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Microsoft Surface 2 and Surface Pro 2 vs. the Competiton

Microsoft Surface Pro 2Microsoft Surface 2Apple iPad (4th Gen)ASUS Transformer Pad TF701T
Price$899$449$499$450
CPU4th Generation Intel Core i5Nvidia Tegra 4Dual core A6X with quad-core graphicsNvidia Tegra 4
Display10.6-inch ClearType 1920 x 1080 display10.6-inch 1920 x 1080p display9.7-inch IPS 2048 x 1056 display10.1-inch 2560 x 1600 IPS display
Expandable StoragemicroSDXC card readermicroSD card readerN/AmicroSD/SDHC card reader
Battery LifeEstimated 7-15 days idleEstimated 10 hours video playback, 7-15 days idle12:22 (LAPTOP Battery Test)Estimated 13 hours, dock expected to add 4 hours
ConnectivityWi-FiWi-FiWi-Fi/LTEWi-Fi
Size10.8 x 6.8 x 0.5 inches10.8 x 6.8 x 0.4 inches9.5 x 7.3 x 0.4 inches10.3 x 7.1 x 0.4 inches
Weight2 pounds1.5 pounds1.5 pounds1.2 pounds
StylusSurface Pen includedN/AN/AN/A
Storage64GB or 128GB with 4GB of RAM/ 256GB or 512GB with 8GB of RAM32GB or 64GB with 2GB of RAM16GB, 32GB, 64GB or 128GB32GB, 64GB with 5GB of of Asus Webstorage
Cameras Rear / FrontBoth 720p HD cameras5-MP/3.5-MP5-MP/ 1.2-MP5-MP/1.2-MP
PortsUSB 3.0, Headset jack, Mini DisplayPortUSB 3.0, Headset Jack, HD video out3.5-mm headphone jack, Lightning dock connectorMicro HDMI, 2-in-1 audio jack, 3.5mm headphone jack, dock comes with USB 3.0 port and SD card reader

Microsoft’s first venture into the tablet business may not have been as successful as the company had hoped, but it’s not giving up that easily. The Windows-maker just unveiled its Surface Pro 2 and Surface 2 earlier this week with the hopes of grabbing some of the slate market share from its rivals.

The new $449 Surface 2 comes with some noteworthy improvements that include a speedy Nvidia Tegra 4 chipset, a full HD 1080p display, a two-position kickstand and low-light webcam. Microsoft boasts that the higher-end $899 Surface Pro 2 is powered by Intel’s newest Haswell chip and promises 75 percent longer life. Both devices have a new 1920 x 1080 display that has 46 percent better color accuracy than its predecessor, and an improved kickstand that offers both 24 degree and 40 degree angles.

MORE: Tablet Buyers' Guide 2013: 5 Questions to Ask Before You Buy

But are these improvements enough to strengthen Microsoft’s foothold in the tablet space? Microsoft brags that the Surface Pro 2 can handle more demanding applications such as Adobe Premiere, which it demonstrated during its launch event. Since the new Pro is Haswell-powered, we’re bound to see longer battery life, but it’s too soon to tell if the difference will be quite as drastic as Microsoft promises.

By contrast, Apple’s $499 iPad fourth generation tablet comes with the company’s dual-core A6X processor, which runs its iOS operating system. It’s not claiming to be a laptop replacement like the Surface Pro,  but the iPad’s premium design, sharp Retina display, robust app ecosystem still make it the gold standard of tablets for now. Although the iPad's A6X chip sports a dual-core architecture, it supports quad-core graphics that run smoothly on its Retina display.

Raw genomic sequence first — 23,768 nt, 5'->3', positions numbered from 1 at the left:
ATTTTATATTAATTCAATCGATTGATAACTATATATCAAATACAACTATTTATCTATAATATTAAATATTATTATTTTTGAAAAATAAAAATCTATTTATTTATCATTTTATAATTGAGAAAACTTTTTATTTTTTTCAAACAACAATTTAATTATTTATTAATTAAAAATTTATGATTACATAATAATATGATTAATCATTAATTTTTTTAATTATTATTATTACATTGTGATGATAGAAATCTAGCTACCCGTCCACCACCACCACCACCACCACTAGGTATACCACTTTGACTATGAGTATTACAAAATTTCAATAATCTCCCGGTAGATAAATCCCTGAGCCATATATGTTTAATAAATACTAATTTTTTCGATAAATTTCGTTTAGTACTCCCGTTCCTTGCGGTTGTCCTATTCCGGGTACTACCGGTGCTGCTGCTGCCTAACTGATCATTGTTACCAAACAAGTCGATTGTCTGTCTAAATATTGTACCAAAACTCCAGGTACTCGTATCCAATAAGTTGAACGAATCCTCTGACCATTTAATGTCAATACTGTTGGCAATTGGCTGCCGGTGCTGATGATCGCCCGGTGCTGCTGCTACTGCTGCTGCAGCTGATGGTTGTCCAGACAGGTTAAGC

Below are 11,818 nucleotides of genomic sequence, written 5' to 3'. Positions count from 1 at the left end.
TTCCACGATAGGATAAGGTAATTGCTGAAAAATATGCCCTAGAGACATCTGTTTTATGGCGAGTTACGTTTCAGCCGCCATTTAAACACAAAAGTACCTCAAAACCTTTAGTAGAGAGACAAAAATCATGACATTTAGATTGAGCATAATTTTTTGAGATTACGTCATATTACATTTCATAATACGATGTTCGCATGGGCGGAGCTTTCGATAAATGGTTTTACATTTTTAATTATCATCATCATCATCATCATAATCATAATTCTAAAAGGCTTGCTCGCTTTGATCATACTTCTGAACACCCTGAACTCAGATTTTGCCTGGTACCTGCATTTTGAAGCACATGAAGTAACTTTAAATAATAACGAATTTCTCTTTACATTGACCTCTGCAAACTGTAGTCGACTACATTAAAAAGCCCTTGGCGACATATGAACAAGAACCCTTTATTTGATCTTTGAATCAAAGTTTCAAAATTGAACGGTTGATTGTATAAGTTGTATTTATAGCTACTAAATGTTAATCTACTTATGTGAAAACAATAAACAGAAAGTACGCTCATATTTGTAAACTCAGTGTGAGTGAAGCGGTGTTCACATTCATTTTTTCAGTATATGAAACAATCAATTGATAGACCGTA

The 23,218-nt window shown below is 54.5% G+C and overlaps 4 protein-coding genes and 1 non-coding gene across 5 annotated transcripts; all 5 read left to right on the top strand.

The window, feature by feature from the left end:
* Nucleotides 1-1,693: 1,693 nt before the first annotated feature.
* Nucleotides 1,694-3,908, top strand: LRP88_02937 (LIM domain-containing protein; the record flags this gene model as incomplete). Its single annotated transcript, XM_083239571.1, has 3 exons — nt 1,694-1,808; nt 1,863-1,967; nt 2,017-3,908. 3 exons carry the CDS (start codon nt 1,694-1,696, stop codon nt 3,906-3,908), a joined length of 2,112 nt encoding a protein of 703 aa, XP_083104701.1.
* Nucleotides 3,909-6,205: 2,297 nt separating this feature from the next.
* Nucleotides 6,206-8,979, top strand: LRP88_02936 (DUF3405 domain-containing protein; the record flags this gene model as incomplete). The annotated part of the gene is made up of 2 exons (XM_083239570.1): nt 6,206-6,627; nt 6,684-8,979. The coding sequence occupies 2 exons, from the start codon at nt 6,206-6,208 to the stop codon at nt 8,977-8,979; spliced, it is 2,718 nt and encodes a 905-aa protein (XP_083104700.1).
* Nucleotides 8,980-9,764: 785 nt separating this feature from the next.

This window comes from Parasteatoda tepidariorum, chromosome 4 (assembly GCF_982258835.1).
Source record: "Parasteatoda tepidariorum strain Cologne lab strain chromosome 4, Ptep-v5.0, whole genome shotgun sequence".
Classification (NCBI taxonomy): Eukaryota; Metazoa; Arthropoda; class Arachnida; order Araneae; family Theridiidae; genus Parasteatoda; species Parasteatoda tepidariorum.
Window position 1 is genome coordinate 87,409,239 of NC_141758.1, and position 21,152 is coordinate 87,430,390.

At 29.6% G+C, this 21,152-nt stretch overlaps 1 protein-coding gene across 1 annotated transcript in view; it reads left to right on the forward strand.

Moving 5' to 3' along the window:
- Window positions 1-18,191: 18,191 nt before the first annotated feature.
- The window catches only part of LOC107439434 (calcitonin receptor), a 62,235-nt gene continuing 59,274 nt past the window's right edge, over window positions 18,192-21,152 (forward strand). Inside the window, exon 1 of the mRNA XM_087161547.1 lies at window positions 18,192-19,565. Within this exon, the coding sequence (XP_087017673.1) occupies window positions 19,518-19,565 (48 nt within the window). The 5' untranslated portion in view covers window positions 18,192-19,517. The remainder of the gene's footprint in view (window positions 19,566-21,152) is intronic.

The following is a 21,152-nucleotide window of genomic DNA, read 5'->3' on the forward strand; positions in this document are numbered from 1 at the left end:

As for the $449 Surface 2 , Microsoft has embedded a powerful Tegra 4 chipset, which means we can expect a heavier, more demanding gaming experience. Microsoft’s Panos Panay specifically acknowledged that Nvidia’s 72-core graphics chip makes the Surface 2 a better tablet for gaming, and showed it playing Halo: Spartan Assault. Asus’ recently announced $450 Transformer Pad TF701T also runs on a Tegra 4 and comes with a keyboard dock that promises four hours of extra battery life. When it comes to having the sharpest display, Asus’ Transformer Pad TF701T and Samsung’s Galaxy Note 10.1 boast the most pixels per inch, but the iPad isn’t too far behind with a 2048 x 1536 display resolution.

The table above  provides a quick look at the key hardware differences between each machine, although their use cases can vary. Those seeking a laptop replacement may be interested in the Surface Pro 2, Surface 2 or Asus Transformer Pad TF701 depending on the desired price range. Others, however, that are looking to use their tablet for light productivity may be interested in the stylus-equipped Galaxy Note 10.1 or the iPad. We look forward to bringing you our full reviews of both Surface tablets soon.

Lisa has been reporting on all things mobile for Laptopmag.com since early 2013. When she’s not reviewing gadgets, she’s usually browsing patent databases or interviewing experts to track down the hottest tech trends before they even happen. Lisa holds a B.A. in Journalism from SUNY Purchase and has contributed to The International Business Times, The New York Daily News and Guitar World Magazine.